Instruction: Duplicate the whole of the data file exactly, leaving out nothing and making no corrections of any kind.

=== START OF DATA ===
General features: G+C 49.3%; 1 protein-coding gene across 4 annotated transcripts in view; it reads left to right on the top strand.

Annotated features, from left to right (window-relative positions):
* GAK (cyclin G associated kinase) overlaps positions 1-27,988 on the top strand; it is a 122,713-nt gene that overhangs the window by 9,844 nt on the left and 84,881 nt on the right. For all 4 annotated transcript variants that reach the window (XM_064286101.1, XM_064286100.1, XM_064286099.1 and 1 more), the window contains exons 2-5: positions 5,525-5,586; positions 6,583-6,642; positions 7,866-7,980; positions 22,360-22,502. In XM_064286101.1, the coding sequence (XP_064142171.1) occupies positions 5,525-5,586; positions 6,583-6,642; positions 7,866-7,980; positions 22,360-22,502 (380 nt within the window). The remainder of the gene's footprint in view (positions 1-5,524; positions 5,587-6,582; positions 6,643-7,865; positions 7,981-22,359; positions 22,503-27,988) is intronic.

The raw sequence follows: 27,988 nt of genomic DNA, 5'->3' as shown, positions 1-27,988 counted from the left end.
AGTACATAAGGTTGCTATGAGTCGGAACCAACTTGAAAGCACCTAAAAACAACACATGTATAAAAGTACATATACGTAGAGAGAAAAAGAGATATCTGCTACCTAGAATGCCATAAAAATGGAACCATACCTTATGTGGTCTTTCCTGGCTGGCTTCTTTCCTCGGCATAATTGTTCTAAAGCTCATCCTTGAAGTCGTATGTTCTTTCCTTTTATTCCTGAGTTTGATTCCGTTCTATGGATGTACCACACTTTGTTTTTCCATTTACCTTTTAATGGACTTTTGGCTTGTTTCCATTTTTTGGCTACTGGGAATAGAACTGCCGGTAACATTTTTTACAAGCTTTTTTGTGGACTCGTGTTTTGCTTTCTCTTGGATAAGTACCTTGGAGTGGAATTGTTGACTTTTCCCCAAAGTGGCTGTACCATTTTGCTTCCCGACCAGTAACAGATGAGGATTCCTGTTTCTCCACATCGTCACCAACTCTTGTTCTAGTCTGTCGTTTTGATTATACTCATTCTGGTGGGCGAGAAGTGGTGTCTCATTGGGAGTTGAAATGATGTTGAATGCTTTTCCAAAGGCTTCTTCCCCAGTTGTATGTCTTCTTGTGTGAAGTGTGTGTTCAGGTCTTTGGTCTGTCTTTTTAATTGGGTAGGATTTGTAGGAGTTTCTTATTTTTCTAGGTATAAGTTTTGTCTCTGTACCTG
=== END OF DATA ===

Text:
General features: G+C 49.3%; 1 protein-coding gene across 4 annotated transcripts in view; it reads left to right on the top strand.

Annotated features, from left to right (window-relative positions):
* GAK (cyclin G associated kinase) overlaps positions 1-27,988 on the top strand; it is a 122,713-nt gene that overhangs the window by 9,844 nt on the left and 84,881 nt on the right. For all 4 annotated transcript variants that reach the window (XM_064286101.1, XM_064286100.1, XM_064286099.1 and 1 more), the window contains exons 2-5: positions 5,525-5,586; positions 6,583-6,642; positions 7,866-7,980; positions 22,360-22,502. In XM_064286101.1, the coding sequence (XP_064142171.1) occupies positions 5,525-5,586; positions 6,583-6,642; positions 7,866-7,980; positions 22,360-22,502 (380 nt within the window). The remainder of the gene's footprint in view (positions 1-5,524; positions 5,587-6,582; positions 6,643-7,865; positions 7,981-22,359; positions 22,503-27,988) is intronic.

The raw sequence follows: 27,988 nt of genomic DNA, 5'->3' as shown, positions 1-27,988 counted from the left end.
AGTACATAAGGTTGCTATGAGTCGGAACCAACTTGAAAGCACCTAAAAACAACACATGTATAAAAGTACATATACGTAGAGAGAAAAAGAGATATCTGCTACCTAGAATGCCATAAAAATGGAACCATACCTTATGTGGTCTTTCCTGGCTGGCTTCTTTCCTCGGCATAATTGTTCTAAAGCTCATCCTTGAAGTCGTATGTTCTTTCCTTTTATTCCTGAGTTTGATTCCGTTCTATGGATGTACCACACTTTGTTTTTCCATTTACCTTTTAATGGACTTTTGGCTTGTTTCCATTTTTTGGCTACTGGGAATAGAACTGCCGGTAACATTTTTTACAAGCTTTTTTGTGGACTCGTGTTTTGCTTTCTCTTGGATAAGTACCTTGGAGTGGAATTGTTGACTTTTCCCCAAAGTGGCTGTACCATTTTGCTTCCCGACCAGTAACAGATGAGGATTCCTGTTTCTCCACATCGTCACCAACTCTTGTTCTAGTCTGTCGTTTTGATTATACTCATTCTGGTGGGCGAGAAGTGGTGTCTCATTGGGAGTTGAAATGATGTTGAATGCTTTTCCAAAGGCTTCTTCCCCAGTTGTATGTCTTCTTGTGTGAAGTGTGTGTTCAGGTCTTTGGTCTGTCTTTTTAATTGGGTAGGATTTGTAGGAGTTTCTTATTTTTCTAGGTATAAGTTTTGTCTCTGTACCTG